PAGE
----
Removing this inhibition would lead to stoned driving and would increase other dangers. Marijuana use, despite claims to the contrary by supporters of legalization, is not a victimless crime, considering the other crimes that are often committed when a user is under the influence of the drug. Drunk driving is still a major problem in society, despite education on the subject and the stiff penalties imposed for violators (Messerli). Driving while high would be even harder to detect than while drunk. Unless the offender had been smoking in the car, there wouldn’t be as distinctive a smell as there is with alcohol (Messerli). Additionally, the possibility remains that a lapse in judgment caused by drug use would lead to harder crimes like robbery to finance the drug habit or even rape (Messerli).
Legalizing marijuana would only add to the problems we face on the road with drunk drivers. Arguing that we should legalize marijuana simply because it’s become a social norm like alcohol, which remains legal, is foolish because “that amounts to – if you you’ve smashed your thumb with a hammer, smash the other one,” according to Burns (Katel 530). The current rates of driving while under the influence of alcohol are already an unsafe issue for society; by legalizing marijuana, it would create an even more dangerous situation for the others on the roads.
The comparison to alcohol does not end with DUIs. Proponents of legalization believe that the sale of marijuana would be regulated much as alcohol, enabling the sellers to be held liable for sales to minors. Experience has shown, however, that this remains an ineffective deterrent to underage drinking. Simply put, kids find ways to get alcohol, and would do the same to obtain marijuana despite any regulations on the sales, should it be legalized. From 2002 to 2007, adolescent marijuana use dropped from 8.2 percent to 7.6 percent under the Bush administration’s stringent anti-marijuana policies (Katel 531). “Fewer young people are smoking” marijuana today, Burns says. “But if you say that it’s legal, you reduce the perception of risk – and clearly it would become much more available – that use is going to go up” (Katel 531).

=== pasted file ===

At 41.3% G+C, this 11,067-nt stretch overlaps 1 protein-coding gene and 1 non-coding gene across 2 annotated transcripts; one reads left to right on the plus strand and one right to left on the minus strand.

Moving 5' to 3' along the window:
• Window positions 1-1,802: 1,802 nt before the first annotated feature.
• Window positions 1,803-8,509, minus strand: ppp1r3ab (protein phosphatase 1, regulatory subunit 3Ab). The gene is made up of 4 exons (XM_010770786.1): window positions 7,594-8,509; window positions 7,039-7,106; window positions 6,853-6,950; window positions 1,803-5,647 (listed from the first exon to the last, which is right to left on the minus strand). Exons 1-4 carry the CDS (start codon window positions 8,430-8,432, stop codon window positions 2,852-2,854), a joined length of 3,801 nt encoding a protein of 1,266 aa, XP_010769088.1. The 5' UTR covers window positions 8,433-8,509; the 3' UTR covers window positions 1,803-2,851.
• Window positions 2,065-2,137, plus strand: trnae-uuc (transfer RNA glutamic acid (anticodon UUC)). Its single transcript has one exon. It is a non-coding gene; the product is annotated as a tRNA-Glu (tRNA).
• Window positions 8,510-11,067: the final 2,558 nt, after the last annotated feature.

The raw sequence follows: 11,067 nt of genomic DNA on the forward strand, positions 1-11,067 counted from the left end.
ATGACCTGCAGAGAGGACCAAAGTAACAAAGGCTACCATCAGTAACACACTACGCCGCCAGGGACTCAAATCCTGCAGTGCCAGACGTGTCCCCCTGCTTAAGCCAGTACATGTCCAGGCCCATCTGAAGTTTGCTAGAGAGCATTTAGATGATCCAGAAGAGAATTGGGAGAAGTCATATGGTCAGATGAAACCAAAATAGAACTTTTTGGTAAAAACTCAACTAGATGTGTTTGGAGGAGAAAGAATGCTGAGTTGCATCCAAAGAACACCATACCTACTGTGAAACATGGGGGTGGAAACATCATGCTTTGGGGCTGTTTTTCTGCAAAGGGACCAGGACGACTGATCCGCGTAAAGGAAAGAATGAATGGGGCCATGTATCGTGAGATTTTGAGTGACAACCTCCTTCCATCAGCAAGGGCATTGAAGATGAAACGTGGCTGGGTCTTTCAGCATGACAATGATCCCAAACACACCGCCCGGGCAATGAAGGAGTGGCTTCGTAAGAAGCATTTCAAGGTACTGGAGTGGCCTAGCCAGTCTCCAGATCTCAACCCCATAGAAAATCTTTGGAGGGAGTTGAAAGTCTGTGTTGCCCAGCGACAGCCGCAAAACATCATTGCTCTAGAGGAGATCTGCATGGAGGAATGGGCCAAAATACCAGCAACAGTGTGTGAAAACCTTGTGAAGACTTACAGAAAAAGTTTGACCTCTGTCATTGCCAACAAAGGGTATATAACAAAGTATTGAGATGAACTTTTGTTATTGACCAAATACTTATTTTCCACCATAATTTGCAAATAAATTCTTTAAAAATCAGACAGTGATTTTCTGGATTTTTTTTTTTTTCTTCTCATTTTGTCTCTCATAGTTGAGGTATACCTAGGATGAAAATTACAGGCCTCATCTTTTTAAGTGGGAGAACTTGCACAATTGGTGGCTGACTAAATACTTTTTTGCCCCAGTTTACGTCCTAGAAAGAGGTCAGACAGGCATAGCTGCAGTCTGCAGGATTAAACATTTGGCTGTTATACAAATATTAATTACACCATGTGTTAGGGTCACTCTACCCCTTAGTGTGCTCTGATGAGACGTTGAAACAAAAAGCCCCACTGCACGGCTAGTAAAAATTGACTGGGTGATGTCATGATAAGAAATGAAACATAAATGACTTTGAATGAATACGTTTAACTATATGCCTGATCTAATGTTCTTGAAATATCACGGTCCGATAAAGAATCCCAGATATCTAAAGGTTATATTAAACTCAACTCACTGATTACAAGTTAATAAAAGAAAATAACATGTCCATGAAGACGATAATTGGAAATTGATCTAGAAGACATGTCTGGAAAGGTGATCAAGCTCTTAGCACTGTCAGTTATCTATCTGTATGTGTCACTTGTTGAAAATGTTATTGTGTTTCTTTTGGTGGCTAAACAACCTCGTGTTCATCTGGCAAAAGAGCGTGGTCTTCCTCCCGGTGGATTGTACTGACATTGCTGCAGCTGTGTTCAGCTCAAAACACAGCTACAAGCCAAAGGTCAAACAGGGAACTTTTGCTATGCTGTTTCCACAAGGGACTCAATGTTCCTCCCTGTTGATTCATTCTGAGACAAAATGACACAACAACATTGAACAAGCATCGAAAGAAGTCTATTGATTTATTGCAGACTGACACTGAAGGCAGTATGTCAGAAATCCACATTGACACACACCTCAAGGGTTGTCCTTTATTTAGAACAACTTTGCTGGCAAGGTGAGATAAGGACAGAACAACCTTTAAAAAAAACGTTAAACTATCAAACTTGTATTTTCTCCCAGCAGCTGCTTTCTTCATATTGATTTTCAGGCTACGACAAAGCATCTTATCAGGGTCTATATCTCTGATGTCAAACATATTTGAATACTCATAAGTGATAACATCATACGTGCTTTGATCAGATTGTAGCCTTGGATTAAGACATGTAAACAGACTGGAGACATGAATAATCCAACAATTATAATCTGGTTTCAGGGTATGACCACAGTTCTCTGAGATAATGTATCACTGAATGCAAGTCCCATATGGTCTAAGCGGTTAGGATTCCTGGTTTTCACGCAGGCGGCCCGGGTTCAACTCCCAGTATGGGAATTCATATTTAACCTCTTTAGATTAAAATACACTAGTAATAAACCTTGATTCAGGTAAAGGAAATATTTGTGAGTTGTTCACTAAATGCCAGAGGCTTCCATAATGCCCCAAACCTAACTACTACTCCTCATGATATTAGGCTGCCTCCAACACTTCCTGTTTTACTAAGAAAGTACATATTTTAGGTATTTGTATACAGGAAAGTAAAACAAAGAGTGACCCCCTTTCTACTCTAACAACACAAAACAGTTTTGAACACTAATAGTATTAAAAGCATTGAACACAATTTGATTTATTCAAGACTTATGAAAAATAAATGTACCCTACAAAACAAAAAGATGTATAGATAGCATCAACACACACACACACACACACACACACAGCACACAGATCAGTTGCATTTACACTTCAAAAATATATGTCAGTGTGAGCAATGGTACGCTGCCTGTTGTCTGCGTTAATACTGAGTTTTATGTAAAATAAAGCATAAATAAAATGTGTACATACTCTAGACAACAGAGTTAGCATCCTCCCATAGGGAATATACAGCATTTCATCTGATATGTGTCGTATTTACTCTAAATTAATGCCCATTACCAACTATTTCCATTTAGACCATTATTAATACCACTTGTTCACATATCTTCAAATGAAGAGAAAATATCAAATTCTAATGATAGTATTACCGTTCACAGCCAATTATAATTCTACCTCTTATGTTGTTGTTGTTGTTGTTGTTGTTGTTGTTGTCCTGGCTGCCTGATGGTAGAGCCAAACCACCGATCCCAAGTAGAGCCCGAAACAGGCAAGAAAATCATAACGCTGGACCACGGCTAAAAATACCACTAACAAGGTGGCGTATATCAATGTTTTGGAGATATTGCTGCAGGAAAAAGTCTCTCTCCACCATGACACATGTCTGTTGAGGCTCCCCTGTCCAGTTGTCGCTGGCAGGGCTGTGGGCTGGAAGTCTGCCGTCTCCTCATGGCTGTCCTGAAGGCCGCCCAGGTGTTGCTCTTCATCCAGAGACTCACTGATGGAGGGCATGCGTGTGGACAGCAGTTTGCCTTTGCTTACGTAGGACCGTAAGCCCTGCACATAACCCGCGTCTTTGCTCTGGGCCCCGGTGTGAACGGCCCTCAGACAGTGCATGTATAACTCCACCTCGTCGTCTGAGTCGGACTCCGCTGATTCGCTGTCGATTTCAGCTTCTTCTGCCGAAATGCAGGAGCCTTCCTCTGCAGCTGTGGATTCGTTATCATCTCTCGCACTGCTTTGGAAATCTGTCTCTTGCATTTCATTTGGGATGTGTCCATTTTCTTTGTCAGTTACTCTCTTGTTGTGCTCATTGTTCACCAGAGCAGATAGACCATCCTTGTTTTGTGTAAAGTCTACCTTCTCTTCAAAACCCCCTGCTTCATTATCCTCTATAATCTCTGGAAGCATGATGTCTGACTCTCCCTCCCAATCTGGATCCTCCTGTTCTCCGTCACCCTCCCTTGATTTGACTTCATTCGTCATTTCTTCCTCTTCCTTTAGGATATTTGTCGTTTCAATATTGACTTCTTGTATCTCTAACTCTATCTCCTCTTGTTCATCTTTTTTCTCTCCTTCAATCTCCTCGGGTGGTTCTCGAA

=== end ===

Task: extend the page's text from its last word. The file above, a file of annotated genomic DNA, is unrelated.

Additionally, proponents of legalization assert that legalizing marijuana would permit tens of thousands of prisoners to be released, freeing billions in annual spending on law enforcement. According to the 2006 Uniform Crime Report figures, 829,625 people were arrested on marijuana charges, which represented a nearly 15 percent increase from the previous year and is a number greater than the arrests for all violent crimes combined. It is estimated that between 45 and 65 thousand prisoners are incarcerated on charges solely related to marijuana (Messerli). In 2001, an average of $22,650 was spent per inmate in prisons nationwide (Stephan). While this number is doubtless greater today, this represents an expenditure of more than $1 billion annually on prisoners incarcerated on marijuana charges.
According to Barry R. McCaffrey, former director of the Office of National Drug Control Policy, “People are not arrested and prosecuted and jailed for first-time possession of a controlled drug for personal addiction. … People end up behind bars because they break into your house or your car, they steal money from your business or they’re addicted themselves and they’re selling drugs to other people to pay for their drug habit. That’s why they get arrested and prosecuted” (Cooper 601). Dr. Robert L. DuPont, president of the Institute for Behavior and Health and former director of the National Institute on Drug Abuse, believes that current criminal penalties for marijuana use are “mild,” and that “[t]he few people now in prison solely for marijuana use have almost all been charged with more serious offenses, and then pleaded guilty to this lesser offense” (Dubner).